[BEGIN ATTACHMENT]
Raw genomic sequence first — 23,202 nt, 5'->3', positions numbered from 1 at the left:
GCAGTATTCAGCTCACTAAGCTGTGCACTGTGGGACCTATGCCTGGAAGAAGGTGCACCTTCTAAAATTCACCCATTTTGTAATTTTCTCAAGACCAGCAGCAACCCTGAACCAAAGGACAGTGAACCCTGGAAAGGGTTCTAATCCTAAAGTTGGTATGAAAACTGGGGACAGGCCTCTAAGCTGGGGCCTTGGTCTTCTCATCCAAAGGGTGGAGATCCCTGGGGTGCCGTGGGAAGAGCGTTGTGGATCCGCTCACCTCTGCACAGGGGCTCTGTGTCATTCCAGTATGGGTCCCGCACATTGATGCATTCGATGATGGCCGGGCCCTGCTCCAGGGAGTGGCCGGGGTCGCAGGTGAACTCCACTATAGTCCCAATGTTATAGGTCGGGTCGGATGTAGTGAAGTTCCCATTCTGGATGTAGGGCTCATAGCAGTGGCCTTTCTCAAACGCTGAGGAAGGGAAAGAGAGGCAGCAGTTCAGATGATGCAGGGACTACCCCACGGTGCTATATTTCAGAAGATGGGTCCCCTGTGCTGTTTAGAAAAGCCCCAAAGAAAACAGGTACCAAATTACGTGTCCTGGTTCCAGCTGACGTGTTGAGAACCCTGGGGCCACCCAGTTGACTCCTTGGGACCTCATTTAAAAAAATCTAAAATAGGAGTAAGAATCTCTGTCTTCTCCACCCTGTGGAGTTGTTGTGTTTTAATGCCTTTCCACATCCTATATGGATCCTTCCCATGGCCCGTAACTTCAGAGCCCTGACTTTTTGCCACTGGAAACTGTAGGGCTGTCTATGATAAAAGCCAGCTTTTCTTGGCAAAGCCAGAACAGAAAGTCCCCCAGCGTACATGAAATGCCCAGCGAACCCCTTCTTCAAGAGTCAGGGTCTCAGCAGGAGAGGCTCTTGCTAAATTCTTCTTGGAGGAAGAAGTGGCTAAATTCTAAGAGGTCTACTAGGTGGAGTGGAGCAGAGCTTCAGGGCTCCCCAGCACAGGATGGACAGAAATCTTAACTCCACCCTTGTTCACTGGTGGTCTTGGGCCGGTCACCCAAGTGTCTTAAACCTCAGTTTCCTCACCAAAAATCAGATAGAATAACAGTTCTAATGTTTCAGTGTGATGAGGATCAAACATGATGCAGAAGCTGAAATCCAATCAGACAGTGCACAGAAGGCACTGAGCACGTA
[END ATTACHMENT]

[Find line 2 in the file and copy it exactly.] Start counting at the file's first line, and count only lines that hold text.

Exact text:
GCAGTATTCAGCTCACTAAGCTGTGCACTGTGGGACCTATGCCTGGAAGAAGGTGCACCTTCTAAAATTCACCCATTTTGTAATTTTCTCAAGACCAGCAGCAACCCTGAACCAAAGGACAGTGAACCCTGGAAAGGGTTCTAATCCTAAAGTTGGTATGAAAACTGGGGACAGGCCTCTAAGCTGGGGCCTTGGTCTTCTCATCCAAAGGGTGGAGATCCCTGGGGTGCCGTGGGAAGAGCGTTGTGGATCCGCTCACCTCTGCACAGGGGCTCTGTGTCATTCCAGTATGGGTCCCGCACATTGATGCATTCGATGATGGCCGGGCCCTGCTCCAGGGAGTGGCCGGGGTCGCAGGTGAACTCCACTATAGTCCCAATGTTATAGGTCGGGTCGGATGTAGTGAAGTTCCCATTCTGGATGTAGGGCTCATAGCAGTGGCCTTTCTCAAACGCTGAGGAAGGGAAAGAGAGGCAGCAGTTCAGATGATGCAGGGACTACCCCACGGTGCTATATTTCAGAAGATGGGTCCCCTGTGCTGTTTAGAAAAGCCCCAAAGAAAACAGGTACCAAATTACGTGTCCTGGTTCCAGCTGACGTGTTGAGAACCCTGGGGCCACCCAGTTGACTCCTTGGGACCTCATTTAAAAAAATCTAAAATAGGAGTAAGAATCTCTGTCTTCTCCACCCTGTGGAGTTGTTGTGTTTTAATGCCTTTCCACATCCTATATGGATCCTTCCCATGGCCCGTAACTTCAGAGCCCTGACTTTTTGCCACTGGAAACTGTAGGGCTGTCTATGATAAAAGCCAGCTTTTCTTGGCAAAGCCAGAACAGAAAGTCCCCCAGCGTACATGAAATGCCCAGCGAACCCCTTCTTCAAGAGTCAGGGTCTCAGCAGGAGAGGCTCTTGCTAAATTCTTCTTGGAGGAAGAAGTGGCTAAATTCTAAGAGGTCTACTAGGTGGAGTGGAGCAGAGCTTCAGGGCTCCCCAGCACAGGATGGACAGAAATCTTAACTCCACCCTTGTTCACTGGTGGTCTTGGGCCGGTCACCCAAGTGTCTTAAACCTCAGTTTCCTCACCAAAAATCAGATAGAATAACAGTTCTAATGTTTCAGTGTGATGAGGATCAAACATGATGCAGAAGCTGAAATCCAATCAGACAGTGCACAGAAGGCACTGAGCACGTA